They who see themselves to be blind, who know themselves to be ignorant, the lowly who recognise their sinfulness and misery and helplessness, and turn in their sore need to Christ, will be led by paths of growing knowledge and blessedness to the perfect day where their strengthened vision will be able to see light in the blaze which to us now is darkness. They who say ‘I see,’ and know not that they are miserable and blind, nor hearken to His counsel to ‘anoint their eyes with eye salve that they may see,’ will have yet another film drawn over their eyes by the shining of the light which they reject, and will pass into darkness where only enough of light and of eyesight remain to make guilt. Jesus Christ is for us light and vision. Trust to Him, and your eyes will be blessed because they see God. Turn from Him and Egyptian darkness will settle on your soul. ‘To him that hath shall be given, and from him that hath not, even that which he hath shall be taken away.’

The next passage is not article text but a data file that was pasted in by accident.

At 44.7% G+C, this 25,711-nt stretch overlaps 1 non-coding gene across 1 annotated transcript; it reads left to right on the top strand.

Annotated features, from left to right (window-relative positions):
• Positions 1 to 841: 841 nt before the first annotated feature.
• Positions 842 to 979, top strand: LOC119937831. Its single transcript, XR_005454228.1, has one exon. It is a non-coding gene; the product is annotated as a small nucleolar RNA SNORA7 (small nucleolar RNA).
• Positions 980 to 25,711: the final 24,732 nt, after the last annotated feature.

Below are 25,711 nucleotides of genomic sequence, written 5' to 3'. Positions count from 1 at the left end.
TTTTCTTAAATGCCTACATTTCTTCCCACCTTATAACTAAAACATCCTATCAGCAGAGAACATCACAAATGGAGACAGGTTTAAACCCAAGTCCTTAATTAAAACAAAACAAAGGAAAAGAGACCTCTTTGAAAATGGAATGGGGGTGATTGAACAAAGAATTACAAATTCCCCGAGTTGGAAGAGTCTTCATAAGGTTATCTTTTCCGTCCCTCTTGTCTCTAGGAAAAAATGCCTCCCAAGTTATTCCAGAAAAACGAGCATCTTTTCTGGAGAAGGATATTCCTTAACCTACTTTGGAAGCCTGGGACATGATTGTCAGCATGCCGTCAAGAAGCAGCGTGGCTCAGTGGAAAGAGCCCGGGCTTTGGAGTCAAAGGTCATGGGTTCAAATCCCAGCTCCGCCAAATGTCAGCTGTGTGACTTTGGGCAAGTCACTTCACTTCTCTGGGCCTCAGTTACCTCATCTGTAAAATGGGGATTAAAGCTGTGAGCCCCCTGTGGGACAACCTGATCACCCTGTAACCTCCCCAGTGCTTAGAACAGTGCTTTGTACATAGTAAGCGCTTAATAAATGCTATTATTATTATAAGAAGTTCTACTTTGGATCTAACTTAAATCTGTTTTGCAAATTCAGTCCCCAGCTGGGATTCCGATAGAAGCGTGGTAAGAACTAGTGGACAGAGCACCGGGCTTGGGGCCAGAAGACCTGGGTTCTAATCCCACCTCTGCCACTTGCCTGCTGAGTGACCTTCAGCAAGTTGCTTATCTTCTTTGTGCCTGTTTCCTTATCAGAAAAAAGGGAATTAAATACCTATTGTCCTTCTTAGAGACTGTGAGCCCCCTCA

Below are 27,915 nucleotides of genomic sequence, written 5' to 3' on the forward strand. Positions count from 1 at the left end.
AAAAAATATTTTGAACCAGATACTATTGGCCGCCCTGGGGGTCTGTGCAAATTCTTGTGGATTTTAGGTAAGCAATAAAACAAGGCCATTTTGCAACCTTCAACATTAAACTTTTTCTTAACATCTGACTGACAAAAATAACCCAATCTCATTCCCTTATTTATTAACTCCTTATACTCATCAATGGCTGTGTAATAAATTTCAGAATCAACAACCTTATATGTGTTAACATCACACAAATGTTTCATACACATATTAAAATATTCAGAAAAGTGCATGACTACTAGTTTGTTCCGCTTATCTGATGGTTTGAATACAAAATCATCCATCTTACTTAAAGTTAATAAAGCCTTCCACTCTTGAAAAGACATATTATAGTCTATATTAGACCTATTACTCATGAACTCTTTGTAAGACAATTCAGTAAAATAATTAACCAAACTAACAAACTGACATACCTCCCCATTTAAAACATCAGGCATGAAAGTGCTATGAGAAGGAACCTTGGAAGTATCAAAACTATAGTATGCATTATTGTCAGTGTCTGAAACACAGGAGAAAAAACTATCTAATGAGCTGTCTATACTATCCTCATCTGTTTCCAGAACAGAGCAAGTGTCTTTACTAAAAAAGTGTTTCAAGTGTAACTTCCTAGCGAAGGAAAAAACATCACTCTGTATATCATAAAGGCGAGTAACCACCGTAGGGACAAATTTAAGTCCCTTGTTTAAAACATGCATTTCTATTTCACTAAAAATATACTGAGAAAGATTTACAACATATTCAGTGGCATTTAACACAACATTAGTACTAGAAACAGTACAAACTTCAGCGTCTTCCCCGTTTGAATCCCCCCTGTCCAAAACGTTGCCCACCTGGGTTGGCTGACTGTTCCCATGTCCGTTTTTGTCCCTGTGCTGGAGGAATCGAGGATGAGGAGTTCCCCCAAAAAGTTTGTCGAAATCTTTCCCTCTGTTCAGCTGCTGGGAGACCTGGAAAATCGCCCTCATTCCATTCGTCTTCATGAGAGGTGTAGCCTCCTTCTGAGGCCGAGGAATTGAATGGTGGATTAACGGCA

John 9:6-7. When he had thus spoken, he spat on the ground, &c. — He did the things here mentioned, that he might exercise the faith and obedience of the patient, and show that he could command efficacy from whatever means he should please to use; could work without means, or even by such as seemed evidently calculated to produce an effect contrary to that intended. The clay, here put on the eyes of the blind man, might almost have blinded a person that had sight. But what could it do toward curing the blind? It reminds us that God is no farther from the event designed, whether he uses any means to accomplish it or not; and that all the creatures are only that which his almighty operation makes them. To try still further the faith and submission of the blind man, Jesus said unto him, Go, wash in the pool of Siloam — Perhaps, by giving this command, our Lord intended to make the miracle more taken notice of. For a crowd of people would naturally gather round the man, to observe the event of so strange a prescription. And it is exceeding probable that the guide who must have led him, in traversing a great part of the city, would mention the errand he was going upon, and so call those who saw him to a greater attention. Which is by interpretation, Sent — And so was a type of the Messiah, who was sent of God. This remark, Grotius and Dr. S. Clarke think was designed to intimate, that Christ’s command to the blind man was symbolical, teaching him that he owed his cure to the Messiah, one of whose names was Shiloh, the sent of God. The waters here mentioned came from a spring that was in the rocks of mount Zion, and were gathered into two great basins, the lower called the Pool of Fleeces, and the upper, Shiloah, because the waters that filled it were sent to them by the goodness of God, from the bowels of the earth; for in Judea springs of water, being very rare, were esteemed peculiar blessings. Hence the waters of Shiloah were made by the prophet a type of David’s descendants, and among the rest, of the Messiah, Isaiah 8:5 : whose benefits are fitly represented by the image of water, for his blood purifies the soul from the foulest stains of sin, just as water cleanses the body from its defilements. Moreover, his doctrine imparts wisdom, and affords refreshment to the spirit, like that which cool draughts of water impart to one who is ready to faint away with thirst and heat. He went, therefore, and washed, and came seeing — He believed, and obeyed, and obtained the blessing he desired. Had he been wise in his own eyes, and reasoned like Naaman, on the impropriety of the means, he would justly have been left in darkness. Lord, may our proud hearts be subdued to the methods of thy recovering grace! May we leave thee to choose how thou wilt bestow favours which it is our highest interest to receive on any terms. This amazing miracle was, doubtless, wrought in the presence of great numbers of people, partly accompanying the man as he passed along the streets, and partly of such as he found at the pool, which was a place much frequented. All these, seeing him led thither blind, with his eyes bedaubed with clay, must have gathered about him, eager to know the cause of so strange an appearance. And “having examined and found that he was stone blind, they could not but be prodigiously struck with his relation, when, after washing in the pool, they saw the new faculty instantly imparted to him; especially if his relation was confirmed by the person who led him, as in all probability it would be. For it is reasonable to suppose, that his conductor was one of them who stood by when Jesus anointed his eyes, and ordered him to wash them in Siloam. Accordingly, when he went away, and washed, and came seeing, that is, walked by the assistance of his own eyes, without being led, the miracle was earnestly and accurately inquired into by all his acquaintance, and was so universally known, that it became the general topic of conversation at Jerusalem, as the evangelist informs us, John 9:8-9; nay, it was accurately examined by the literati there. For the man was brought before them; they looked at his eyes; they inquired what had been done to them; they sent for his parents, to know from them if he had been really born blind; and they excommunicated the man, because he would not join them in saying that Jesus, who had cured him, was an impostor.”